Redeemer of Souls begins with a pure hard rock track that shows off bluesy guitars and familiar rhythms and riff forms from 1970s-1980s radio hard rock. Perhaps the idea is to start the album slowly, or to have some track that can make it onto radio, but this track probably turned off most actual music fans because it is the metal equivalent of a cliché. After that, the band launches into more ambitious fare that quotes from the past styles of Judas Priest but tries to work in the rock appeal that marked its earliest albums. Hints of Ram it Down merge with a mainstay of pulsing rhythms from the Painkiller and Jugulator years slowed down to fit within the more sedate pacing of early Judas Priest.
Occasional citations can be heard to diverse metal bands including Metallica and at least one riff that sounds like later Iron Maiden. The band experiments with a number of variants on the theme citing mostly from rock favorites, such as the ballad and classic country, as well as working in a number of rock tropes in lead guitar and rhythm. Halford’s vocals take on a more restrained and sentimental approach. Tipton’s influence emerges through a style that fits classic Priest with a leaning toward the bluesy over the progressive or more metallic structured solos of the past. Where more intensive metal riffing emerges, it tends to lead not to an expansion on the same, but to a more vocal-centric and slower-paced take.
Redeemer of Souls like many later albums from groundbreaking bands revisits many successes of the past and mixes them in with known crowd pleasers, but seems focused more than Judas Priest in recent memory on fusing rock and metal to escape the sterile and eclectic but unfocused material of the jazz-lite fusion years of recent metal. While Redeemer of Souls has moments of power, its focus on breadth and variety leaves it feeling less like an album and more like a collection of singles, and experienced Priest fans may find it both approximates past releases too much and fails to leap to their level of intensity.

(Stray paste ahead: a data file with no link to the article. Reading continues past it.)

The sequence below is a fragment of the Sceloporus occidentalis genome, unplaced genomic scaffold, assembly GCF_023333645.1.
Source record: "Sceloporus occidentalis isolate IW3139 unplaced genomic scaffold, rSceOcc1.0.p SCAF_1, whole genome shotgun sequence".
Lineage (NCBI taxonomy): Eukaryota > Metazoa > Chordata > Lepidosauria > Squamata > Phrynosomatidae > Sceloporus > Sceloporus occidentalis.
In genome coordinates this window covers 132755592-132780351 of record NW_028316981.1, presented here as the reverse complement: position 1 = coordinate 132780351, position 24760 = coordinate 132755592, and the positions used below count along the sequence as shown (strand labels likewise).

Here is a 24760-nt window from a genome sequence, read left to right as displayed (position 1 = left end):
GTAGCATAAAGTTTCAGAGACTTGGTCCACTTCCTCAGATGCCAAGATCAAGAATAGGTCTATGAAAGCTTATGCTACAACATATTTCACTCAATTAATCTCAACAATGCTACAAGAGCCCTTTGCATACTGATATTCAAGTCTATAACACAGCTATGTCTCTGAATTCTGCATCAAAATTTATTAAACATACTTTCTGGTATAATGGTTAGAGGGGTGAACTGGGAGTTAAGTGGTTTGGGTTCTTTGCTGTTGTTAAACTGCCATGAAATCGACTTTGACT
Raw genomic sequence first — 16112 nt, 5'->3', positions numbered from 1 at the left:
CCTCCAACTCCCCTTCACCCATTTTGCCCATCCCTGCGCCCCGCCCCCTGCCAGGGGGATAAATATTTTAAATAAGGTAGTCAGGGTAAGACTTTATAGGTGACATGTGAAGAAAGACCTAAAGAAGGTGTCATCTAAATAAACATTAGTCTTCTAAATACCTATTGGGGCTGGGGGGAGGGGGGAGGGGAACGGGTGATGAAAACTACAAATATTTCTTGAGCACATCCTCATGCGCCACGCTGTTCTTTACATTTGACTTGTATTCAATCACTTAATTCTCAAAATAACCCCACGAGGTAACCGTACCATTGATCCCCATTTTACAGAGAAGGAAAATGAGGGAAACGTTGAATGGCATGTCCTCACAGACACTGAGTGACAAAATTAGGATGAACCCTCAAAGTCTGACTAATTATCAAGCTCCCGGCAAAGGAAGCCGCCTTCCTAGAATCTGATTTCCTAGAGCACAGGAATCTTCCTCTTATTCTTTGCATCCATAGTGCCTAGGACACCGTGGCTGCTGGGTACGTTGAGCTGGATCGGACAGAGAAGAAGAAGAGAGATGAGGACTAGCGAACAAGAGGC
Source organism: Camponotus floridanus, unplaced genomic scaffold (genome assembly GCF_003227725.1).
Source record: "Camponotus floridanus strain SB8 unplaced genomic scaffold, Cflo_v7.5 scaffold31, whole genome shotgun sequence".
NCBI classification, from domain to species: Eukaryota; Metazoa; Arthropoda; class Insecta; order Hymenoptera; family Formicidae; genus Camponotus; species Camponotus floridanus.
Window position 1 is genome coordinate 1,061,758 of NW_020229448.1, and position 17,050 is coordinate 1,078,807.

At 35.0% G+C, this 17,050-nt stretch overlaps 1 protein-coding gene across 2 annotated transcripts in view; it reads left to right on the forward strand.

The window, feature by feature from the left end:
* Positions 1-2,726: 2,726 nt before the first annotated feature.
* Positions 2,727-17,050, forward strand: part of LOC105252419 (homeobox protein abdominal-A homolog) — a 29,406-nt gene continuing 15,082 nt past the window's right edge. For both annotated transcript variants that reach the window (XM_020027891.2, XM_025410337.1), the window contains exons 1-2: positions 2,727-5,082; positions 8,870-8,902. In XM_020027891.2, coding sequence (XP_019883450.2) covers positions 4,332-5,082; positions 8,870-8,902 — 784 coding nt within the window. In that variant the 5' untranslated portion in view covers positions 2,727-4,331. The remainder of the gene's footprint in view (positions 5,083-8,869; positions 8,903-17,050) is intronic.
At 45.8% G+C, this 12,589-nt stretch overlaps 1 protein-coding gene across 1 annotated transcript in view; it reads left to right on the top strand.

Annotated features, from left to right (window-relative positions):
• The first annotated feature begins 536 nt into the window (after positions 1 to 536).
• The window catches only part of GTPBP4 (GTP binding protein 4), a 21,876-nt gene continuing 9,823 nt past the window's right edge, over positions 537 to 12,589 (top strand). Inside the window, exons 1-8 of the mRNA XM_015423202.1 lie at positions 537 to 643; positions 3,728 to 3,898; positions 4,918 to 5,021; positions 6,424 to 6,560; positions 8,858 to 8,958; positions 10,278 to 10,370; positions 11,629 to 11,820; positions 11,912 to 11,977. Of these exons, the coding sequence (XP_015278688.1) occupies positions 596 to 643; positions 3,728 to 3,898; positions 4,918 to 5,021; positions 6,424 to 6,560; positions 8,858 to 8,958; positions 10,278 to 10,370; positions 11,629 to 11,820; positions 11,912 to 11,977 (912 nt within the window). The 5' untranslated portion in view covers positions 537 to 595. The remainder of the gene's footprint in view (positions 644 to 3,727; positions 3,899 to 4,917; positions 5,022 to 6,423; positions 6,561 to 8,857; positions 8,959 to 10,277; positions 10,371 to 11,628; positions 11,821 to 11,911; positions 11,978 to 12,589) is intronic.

Legendary heavy metal band Judas Priest have released their first new music following the departure of longtime guitarist K.K. Downing. Entitled “Redeemer of Souls,” it is the first single off the upcoming album of the same name. It reveals a band simultaneously keeping with modern expectations of heavy metal composition and production and staying loyal to their roots in the NWOBHM movement.
“Redeemer of Souls” will trigger mixed reactions. While it shows some updated sound, this track at least is standard heavy metal fare, avoiding the later attempts of the band to update their sound after the explosion of speed metal reshaped the metal landscape. In a statement, guitarist Glenn Tipton confirmed the conservative nature of the album: